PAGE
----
The US Navy has confirmed it has suffered a data security breach. Specifically it says personal information from 130,000 sailors was accessed after a laptop belonging to someone from HP Enterprise was compromised. There is no suggestion that the data has been abused, just that someone was able to get at it, and they don’t know who.
Which must be a bit of a relief all round. The data included social security numbers and similar information so no military manoeuvres are believed to have been put at risk either. So far, so uncomfortable but good.
Security breach means security breach
The concern has to be that if some security breaches are getting into the public domain, as we’ve said before, there are presumably others either undetected or undeclared. Let’s be clear about this: in this instance, HPE behaved entirely honourably and professionally and informed its client that the breach had happened in late October. The Navy’s decision to go public is equally the correct thing to do, saving a lot of rumour and smoke and mirrors.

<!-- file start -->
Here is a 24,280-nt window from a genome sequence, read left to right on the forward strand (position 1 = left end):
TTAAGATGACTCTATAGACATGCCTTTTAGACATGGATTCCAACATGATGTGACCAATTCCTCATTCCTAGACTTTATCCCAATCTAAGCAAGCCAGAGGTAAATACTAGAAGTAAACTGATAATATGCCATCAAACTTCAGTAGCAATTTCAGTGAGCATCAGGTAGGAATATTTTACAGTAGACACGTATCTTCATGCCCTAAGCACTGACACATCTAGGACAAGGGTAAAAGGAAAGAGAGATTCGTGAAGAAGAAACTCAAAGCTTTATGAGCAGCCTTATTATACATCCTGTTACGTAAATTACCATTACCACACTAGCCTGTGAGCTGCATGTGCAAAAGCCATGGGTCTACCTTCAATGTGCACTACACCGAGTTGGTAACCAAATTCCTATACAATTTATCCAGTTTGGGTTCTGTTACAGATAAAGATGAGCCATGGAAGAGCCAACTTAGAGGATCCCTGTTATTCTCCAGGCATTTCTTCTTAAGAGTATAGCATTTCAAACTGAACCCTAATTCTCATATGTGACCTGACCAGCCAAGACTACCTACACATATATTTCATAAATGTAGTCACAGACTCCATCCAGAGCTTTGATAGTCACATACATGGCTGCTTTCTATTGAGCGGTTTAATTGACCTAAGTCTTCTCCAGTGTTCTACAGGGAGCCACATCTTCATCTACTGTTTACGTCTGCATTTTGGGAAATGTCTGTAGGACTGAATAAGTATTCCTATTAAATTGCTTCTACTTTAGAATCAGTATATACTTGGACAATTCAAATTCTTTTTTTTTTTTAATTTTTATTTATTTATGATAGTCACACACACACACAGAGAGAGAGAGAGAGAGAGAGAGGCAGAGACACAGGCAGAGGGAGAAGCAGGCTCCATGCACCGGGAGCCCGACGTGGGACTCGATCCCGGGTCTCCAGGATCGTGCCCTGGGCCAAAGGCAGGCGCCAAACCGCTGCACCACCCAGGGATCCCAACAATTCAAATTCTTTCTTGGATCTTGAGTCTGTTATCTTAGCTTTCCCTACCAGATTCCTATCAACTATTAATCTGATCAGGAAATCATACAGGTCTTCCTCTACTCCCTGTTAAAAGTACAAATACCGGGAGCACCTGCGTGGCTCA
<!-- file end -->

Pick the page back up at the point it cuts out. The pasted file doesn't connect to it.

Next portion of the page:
The concern has to be that the hackers won’t be staying still, they’ll be working on ways to improve their techniques. A further issue is that the organisations in question this time around are not small or amateurish. The US Navy is very security conscious for obvious reasons. HPE, which split from the rest of HP recently, is a non-trivial organisation.
So have all the other companies been which have suffered similar breaches in recent years. It’s unlikely that anyone is going to find this event was due to a simple error that could have been avoided (although nothing is impossible); these are major, professional bodies.
If tech professionals and indeed board members can learn anything from a security breach like this one then it’s that if it can happen here, it can happen anywhere. There has never been a time when it’s more important to keep IT security provisions up to date.